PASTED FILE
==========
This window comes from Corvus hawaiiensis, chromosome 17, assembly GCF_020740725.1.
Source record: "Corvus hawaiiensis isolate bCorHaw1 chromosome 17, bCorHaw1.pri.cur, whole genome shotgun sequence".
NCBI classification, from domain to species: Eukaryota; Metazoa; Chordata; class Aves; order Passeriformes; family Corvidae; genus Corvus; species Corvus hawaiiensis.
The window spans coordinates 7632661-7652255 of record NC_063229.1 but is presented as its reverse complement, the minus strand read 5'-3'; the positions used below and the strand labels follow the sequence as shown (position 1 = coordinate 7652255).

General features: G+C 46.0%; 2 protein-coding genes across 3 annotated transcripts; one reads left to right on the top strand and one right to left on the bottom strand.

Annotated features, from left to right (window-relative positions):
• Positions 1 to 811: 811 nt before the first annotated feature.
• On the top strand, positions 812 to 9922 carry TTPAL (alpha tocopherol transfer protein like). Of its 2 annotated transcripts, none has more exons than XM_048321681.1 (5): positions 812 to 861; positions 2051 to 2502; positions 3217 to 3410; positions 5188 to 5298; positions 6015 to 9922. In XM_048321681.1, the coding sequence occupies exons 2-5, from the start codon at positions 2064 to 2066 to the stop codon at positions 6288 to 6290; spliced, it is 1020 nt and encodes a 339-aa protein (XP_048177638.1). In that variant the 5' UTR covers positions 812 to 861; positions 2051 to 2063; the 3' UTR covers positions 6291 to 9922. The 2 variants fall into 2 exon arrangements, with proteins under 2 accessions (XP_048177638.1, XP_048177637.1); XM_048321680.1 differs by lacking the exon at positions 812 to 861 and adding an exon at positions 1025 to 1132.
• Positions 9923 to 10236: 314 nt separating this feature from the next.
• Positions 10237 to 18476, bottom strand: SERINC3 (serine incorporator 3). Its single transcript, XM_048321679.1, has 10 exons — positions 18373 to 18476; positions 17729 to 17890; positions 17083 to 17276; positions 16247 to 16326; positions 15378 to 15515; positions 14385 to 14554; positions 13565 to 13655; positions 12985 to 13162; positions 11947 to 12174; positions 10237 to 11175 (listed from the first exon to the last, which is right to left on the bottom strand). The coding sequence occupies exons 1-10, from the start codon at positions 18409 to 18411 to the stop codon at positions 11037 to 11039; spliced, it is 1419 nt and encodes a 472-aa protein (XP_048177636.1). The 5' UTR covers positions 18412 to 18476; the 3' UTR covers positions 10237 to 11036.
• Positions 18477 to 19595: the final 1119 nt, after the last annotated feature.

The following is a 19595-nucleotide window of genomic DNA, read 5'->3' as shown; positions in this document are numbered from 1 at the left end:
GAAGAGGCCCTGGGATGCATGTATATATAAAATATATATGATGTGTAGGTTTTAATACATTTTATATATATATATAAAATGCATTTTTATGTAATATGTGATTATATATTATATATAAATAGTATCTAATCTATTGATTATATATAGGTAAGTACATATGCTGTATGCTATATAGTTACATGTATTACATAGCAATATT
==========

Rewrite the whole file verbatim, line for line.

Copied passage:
This window comes from Corvus hawaiiensis, chromosome 17, assembly GCF_020740725.1.
Source record: "Corvus hawaiiensis isolate bCorHaw1 chromosome 17, bCorHaw1.pri.cur, whole genome shotgun sequence".
NCBI classification, from domain to species: Eukaryota; Metazoa; Chordata; class Aves; order Passeriformes; family Corvidae; genus Corvus; species Corvus hawaiiensis.
The window spans coordinates 7632661-7652255 of record NC_063229.1 but is presented as its reverse complement, the minus strand read 5'-3'; the positions used below and the strand labels follow the sequence as shown (position 1 = coordinate 7652255).

General features: G+C 46.0%; 2 protein-coding genes across 3 annotated transcripts; one reads left to right on the top strand and one right to left on the bottom strand.

Annotated features, from left to right (window-relative positions):
• Positions 1 to 811: 811 nt before the first annotated feature.
• On the top strand, positions 812 to 9922 carry TTPAL (alpha tocopherol transfer protein like). Of its 2 annotated transcripts, none has more exons than XM_048321681.1 (5): positions 812 to 861; positions 2051 to 2502; positions 3217 to 3410; positions 5188 to 5298; positions 6015 to 9922. In XM_048321681.1, the coding sequence occupies exons 2-5, from the start codon at positions 2064 to 2066 to the stop codon at positions 6288 to 6290; spliced, it is 1020 nt and encodes a 339-aa protein (XP_048177638.1). In that variant the 5' UTR covers positions 812 to 861; positions 2051 to 2063; the 3' UTR covers positions 6291 to 9922. The 2 variants fall into 2 exon arrangements, with proteins under 2 accessions (XP_048177638.1, XP_048177637.1); XM_048321680.1 differs by lacking the exon at positions 812 to 861 and adding an exon at positions 1025 to 1132.
• Positions 9923 to 10236: 314 nt separating this feature from the next.
• Positions 10237 to 18476, bottom strand: SERINC3 (serine incorporator 3). Its single transcript, XM_048321679.1, has 10 exons — positions 18373 to 18476; positions 17729 to 17890; positions 17083 to 17276; positions 16247 to 16326; positions 15378 to 15515; positions 14385 to 14554; positions 13565 to 13655; positions 12985 to 13162; positions 11947 to 12174; positions 10237 to 11175 (listed from the first exon to the last, which is right to left on the bottom strand). The coding sequence occupies exons 1-10, from the start codon at positions 18409 to 18411 to the stop codon at positions 11037 to 11039; spliced, it is 1419 nt and encodes a 472-aa protein (XP_048177636.1). The 5' UTR covers positions 18412 to 18476; the 3' UTR covers positions 10237 to 11036.
• Positions 18477 to 19595: the final 1119 nt, after the last annotated feature.

The following is a 19595-nucleotide window of genomic DNA, read 5'->3' as shown; positions in this document are numbered from 1 at the left end:
GAAGAGGCCCTGGGATGCATGTATATATAAAATATATATGATGTGTAGGTTTTAATACATTTTATATATATATATAAAATGCATTTTTATGTAATATGTGATTATATATTATATATAAATAGTATCTAATCTATTGATTATATATAGGTAAGTACATATGCTGTATGCTATATAGTTACATGTATTACATAGCAATATT